Daihatsu Terios takes on Honda HR-V
Posted Thursday, December 5 2013 at 02:00
Daihatsu Terios also called Toyota Cami and Honda HR-V are both compact Sports Utility Vehicles (SUV)s designed to appeal to the more outdoor fun loving people or young families. The first generation Daihatsu Terios was built between 1997-2005 while Honda HR-V was built from 1999 to 2006.
Daihatsu and Honda built vehicles were meant to be a mini version of bigger SUVs with efficient engine performance, easier parking, reasonable comfort, ample passenger and loading space as well as good multi-terrain accessibility. These two rival models are sold on the Ugandan used car market. Let us examine which one of the above rivals fits the bill.
Daihatsu Terios’ HC-EJ 1.3 litre petrol engine with multipoint electronic fuel injection and single overhead camshafts (SOHC) is not a very efficient engine. The small engine is quite underpowered and mismatched to the compact four-wheel drive vehicle. When you load the Terios with four passengers and some luggage, it struggles to pick up the pace (accelerate) and fails to deliver the fuel economy typical of a small 1.3 litre engine.
The above situation is worsened if you buy the full time four wheel drive Terios which adds constant load on the engine. Honda HR-V is powered by the 1.6 litre D16A engine which is bigger, faster and yet more economical than the Terios 1.3 litre.
The HR-V engine size is appropriate for the vehicle size and loading capacity making it more efficient than the Terios. The Honda engine has 16 valves and VTEC variable valve timing technology. This innovation uses two camshaft profiles to hydraulically select between valve lifters under its single overhead camshaft (SOHC) drive train.
HR-V’s VTEC system uses electrical and mechanical intervention to adjust the multiple camshaft profiles for low and high engine revolutions. This gives HR-V better high-end power and low end torque and improves the engine power output to achieve faster acceleration and pulling power while enjoying better fuel economy. This will make HR-V attractive to the buyers who may need flexibility to carry passengers and some cargo in town or the highway.
Handling, comfort and safety
Daihatsu Terios’ four wheel drive system lacks the low and high range options so a driver cannot manually adapt to changing off road terrain conditions such as on a slippery muddy road. The small under powered engine can neither climb up steep terrain when fully loaded nor tow a trailer or stranded car. Terios’ road holding on tarmac is good at low speeds, however it feels light and loses grip when driven fast around bends. This is because its higher ground clearance and narrower wheel base give it a poorer centre of gravity. Off-road on corrugated dirt the Terios can only be driven at very low speeds as it feels choppy and sways about.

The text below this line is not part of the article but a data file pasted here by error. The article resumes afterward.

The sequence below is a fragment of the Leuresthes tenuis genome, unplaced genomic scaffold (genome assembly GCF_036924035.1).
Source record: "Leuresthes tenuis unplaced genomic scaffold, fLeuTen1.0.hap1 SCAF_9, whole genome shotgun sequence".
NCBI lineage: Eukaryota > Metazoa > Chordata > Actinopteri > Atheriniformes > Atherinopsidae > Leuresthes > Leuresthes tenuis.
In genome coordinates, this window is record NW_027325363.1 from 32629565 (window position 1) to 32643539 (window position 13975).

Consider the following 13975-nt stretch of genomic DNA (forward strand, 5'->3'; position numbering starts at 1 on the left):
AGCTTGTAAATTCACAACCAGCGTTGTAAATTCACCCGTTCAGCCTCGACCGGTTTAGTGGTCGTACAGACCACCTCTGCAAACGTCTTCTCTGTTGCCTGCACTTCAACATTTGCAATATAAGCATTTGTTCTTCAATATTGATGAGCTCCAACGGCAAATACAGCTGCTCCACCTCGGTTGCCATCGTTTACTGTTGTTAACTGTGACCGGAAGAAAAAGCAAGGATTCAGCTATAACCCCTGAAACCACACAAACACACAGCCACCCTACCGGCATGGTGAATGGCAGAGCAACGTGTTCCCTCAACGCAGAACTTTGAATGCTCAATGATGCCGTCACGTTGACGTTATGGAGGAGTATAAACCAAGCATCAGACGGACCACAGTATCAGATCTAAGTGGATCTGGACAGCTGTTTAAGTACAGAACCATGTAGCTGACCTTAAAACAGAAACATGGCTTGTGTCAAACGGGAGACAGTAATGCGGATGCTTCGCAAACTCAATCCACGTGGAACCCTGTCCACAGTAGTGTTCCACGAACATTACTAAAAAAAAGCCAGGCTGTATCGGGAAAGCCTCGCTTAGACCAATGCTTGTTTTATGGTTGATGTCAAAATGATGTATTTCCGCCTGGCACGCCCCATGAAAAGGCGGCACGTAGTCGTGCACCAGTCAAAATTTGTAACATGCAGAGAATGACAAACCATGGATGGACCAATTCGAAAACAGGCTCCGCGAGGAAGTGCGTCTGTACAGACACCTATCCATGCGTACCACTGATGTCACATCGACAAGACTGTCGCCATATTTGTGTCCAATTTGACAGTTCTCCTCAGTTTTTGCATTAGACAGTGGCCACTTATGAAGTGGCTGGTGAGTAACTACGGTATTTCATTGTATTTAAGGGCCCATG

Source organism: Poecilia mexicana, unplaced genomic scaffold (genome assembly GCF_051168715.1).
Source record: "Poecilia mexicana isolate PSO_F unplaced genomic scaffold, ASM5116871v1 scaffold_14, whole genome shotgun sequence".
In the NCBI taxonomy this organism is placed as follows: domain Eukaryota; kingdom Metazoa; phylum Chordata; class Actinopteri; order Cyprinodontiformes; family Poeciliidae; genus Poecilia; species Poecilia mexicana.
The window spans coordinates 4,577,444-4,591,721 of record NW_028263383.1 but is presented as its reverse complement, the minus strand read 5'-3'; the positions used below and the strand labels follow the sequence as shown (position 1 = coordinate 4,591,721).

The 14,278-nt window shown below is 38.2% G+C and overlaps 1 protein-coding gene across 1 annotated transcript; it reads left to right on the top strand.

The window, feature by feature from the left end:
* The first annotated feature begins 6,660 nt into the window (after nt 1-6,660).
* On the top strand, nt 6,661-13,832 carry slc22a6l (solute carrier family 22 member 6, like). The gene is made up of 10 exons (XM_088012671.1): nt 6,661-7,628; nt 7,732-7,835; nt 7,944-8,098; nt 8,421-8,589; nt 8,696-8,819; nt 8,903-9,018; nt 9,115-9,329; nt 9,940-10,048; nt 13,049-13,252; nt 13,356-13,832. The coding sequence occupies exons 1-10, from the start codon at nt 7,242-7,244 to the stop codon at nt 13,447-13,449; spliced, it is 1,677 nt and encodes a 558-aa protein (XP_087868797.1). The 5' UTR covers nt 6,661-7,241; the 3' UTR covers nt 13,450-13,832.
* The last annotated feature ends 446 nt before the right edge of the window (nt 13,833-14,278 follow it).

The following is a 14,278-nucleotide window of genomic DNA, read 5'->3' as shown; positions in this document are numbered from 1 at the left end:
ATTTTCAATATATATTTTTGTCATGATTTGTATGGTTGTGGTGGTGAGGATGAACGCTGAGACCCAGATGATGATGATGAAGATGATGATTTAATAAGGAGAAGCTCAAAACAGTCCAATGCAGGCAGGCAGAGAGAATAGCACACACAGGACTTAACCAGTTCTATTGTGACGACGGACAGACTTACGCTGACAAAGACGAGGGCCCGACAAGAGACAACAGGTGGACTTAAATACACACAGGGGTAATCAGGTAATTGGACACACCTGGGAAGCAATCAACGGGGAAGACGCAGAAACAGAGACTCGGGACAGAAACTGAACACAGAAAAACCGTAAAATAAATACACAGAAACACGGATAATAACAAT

HR-V drives better on and off-road with varying degrees of success. HR-V’s intelligent transmission the Continuously Variable Transmission (CVT) adapts effortlessly to the different driving conditions and terrain. CVT facilitates a combination of good engine efficiency and vehicle handling while manoeuvring fast around highway bends or cruising uphill or downhill on highways like Mbarara -Masaka. This transmission coupled with the Macpherson independent suspension and a wider wheel base which give HR-V better road holding and handling during highway driving.
The Terios and HR-V are both comfortable and safe cars to drive. They offer a range of comfort and convenience features which include air conditioning, electric mirrors or windows and audio CD entertainment. The HR-V is more spacious and provides sufficient passenger and luggage room. Safety features on both cars include driver airbag, anti locking brakes – ABS, side intrusion beams and retracting seatbelts.
Reliability and resale value
The used Terios and HR-V are both reliable cars if bought at reasonably low mileages not exceeding 80,000km. Beyond 100,000km a buyer has to expect expensive suspension, transmission fluids or timing belt overhaul.
There is a scarcity of new fast moving maintenance (filters) and major replacement parts items for Terios and HR-V in Uganda. This takes away some of the joy in owning one of these cars. As such they tend to have a poor resale value.
The Daihatsu Terios gets one star point for good comfort and safety standards. Honda HR-V gets three points for better engine performance, superior handling on and off road as well as good comfort and safety.
Reliability is questionable after 100,000km when the need to replace the major parts emerges and yet they are not readily available in Uganda.